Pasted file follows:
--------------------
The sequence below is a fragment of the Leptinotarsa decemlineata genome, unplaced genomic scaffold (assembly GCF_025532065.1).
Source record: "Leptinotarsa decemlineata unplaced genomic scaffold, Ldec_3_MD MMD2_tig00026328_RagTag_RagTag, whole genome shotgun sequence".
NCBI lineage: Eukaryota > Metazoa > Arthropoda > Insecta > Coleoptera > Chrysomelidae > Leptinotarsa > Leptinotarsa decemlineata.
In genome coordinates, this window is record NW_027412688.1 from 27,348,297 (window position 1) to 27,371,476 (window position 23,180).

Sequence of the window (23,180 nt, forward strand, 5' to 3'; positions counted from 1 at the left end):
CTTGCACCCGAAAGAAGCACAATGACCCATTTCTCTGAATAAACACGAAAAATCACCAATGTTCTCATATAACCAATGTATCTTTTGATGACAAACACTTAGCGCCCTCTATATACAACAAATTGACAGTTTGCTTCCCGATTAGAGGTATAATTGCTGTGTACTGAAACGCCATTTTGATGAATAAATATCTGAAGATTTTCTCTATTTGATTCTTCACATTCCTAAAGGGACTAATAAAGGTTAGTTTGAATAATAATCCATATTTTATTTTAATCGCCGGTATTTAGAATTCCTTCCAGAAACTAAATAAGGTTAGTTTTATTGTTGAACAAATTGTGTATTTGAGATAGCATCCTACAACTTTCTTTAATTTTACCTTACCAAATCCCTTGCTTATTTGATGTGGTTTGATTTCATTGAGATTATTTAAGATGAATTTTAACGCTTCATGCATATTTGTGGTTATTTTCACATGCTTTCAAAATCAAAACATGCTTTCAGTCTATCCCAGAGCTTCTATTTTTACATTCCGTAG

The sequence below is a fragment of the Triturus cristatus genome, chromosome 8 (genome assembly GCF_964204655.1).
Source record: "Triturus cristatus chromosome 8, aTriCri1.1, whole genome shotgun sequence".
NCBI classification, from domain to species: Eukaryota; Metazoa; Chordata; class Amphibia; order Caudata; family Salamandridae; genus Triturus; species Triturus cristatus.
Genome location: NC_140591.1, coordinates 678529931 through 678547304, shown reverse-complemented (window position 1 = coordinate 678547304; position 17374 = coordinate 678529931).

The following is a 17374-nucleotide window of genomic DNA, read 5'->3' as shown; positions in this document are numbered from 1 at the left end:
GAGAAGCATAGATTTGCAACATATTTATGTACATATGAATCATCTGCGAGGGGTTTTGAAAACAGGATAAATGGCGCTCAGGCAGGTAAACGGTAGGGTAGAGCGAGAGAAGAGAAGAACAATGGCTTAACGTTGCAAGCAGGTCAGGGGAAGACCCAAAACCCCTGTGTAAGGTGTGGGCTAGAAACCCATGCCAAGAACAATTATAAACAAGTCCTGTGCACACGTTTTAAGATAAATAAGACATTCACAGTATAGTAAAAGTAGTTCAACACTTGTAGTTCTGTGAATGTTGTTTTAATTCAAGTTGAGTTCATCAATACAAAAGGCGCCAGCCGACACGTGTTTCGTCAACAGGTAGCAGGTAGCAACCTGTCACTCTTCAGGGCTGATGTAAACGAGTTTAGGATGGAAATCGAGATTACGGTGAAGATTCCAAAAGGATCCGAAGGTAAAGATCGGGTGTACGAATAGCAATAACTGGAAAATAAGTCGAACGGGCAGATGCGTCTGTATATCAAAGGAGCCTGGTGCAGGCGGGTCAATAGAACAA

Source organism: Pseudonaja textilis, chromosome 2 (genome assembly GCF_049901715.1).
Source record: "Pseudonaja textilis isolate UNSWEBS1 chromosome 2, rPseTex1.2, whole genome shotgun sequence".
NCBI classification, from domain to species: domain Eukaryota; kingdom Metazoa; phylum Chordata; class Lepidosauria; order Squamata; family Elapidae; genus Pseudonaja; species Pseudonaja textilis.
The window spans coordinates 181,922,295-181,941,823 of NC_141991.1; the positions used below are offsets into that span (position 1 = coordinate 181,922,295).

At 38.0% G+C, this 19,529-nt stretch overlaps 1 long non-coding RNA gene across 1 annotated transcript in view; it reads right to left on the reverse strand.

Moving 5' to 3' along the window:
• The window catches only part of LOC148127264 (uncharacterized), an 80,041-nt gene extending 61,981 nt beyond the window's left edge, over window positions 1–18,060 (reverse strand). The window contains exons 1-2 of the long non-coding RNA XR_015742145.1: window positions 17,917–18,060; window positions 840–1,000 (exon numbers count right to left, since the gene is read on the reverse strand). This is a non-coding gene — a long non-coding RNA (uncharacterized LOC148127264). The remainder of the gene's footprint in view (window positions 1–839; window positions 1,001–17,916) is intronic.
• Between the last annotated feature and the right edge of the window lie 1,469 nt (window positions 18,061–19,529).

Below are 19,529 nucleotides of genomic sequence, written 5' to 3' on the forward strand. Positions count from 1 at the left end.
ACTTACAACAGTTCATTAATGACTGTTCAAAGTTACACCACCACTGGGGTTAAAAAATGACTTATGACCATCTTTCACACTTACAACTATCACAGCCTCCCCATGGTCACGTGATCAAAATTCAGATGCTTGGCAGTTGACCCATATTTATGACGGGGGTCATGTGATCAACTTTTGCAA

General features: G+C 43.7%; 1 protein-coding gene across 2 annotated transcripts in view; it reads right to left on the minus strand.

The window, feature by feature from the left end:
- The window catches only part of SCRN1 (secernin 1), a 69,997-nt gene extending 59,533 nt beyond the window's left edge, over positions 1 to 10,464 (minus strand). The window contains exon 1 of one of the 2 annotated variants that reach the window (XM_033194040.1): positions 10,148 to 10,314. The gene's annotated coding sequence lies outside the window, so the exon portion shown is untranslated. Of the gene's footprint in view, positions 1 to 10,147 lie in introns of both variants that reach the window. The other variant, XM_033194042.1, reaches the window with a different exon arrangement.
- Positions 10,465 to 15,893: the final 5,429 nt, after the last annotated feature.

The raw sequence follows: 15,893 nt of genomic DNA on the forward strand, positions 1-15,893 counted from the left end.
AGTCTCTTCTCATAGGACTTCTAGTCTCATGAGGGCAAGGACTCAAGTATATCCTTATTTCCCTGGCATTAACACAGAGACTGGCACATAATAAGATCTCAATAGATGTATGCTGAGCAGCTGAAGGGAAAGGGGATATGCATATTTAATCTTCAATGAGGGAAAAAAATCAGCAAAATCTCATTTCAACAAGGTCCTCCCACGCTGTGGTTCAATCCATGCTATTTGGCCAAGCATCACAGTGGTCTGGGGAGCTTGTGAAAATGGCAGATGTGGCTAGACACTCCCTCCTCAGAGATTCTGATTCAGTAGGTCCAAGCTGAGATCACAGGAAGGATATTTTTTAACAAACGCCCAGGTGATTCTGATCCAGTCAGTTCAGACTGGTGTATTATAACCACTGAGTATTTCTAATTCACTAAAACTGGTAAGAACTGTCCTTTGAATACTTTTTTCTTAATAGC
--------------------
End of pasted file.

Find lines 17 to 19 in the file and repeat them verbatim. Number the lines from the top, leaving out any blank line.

At 38.0% G+C, this 19,529-nt stretch overlaps 1 long non-coding RNA gene across 1 annotated transcript in view; it reads right to left on the reverse strand.

Moving 5' to 3' along the window:
• The window catches only part of LOC148127264 (uncharacterized), an 80,041-nt gene extending 61,981 nt beyond the window's left edge, over window positions 1–18,060 (reverse strand). The window contains exons 1-2 of the long non-coding RNA XR_015742145.1: window positions 17,917–18,060; window positions 840–1,000 (exon numbers count right to left, since the gene is read on the reverse strand). This is a non-coding gene — a long non-coding RNA (uncharacterized LOC148127264). The remainder of the gene's footprint in view (window positions 1–839; window positions 1,001–17,916) is intronic.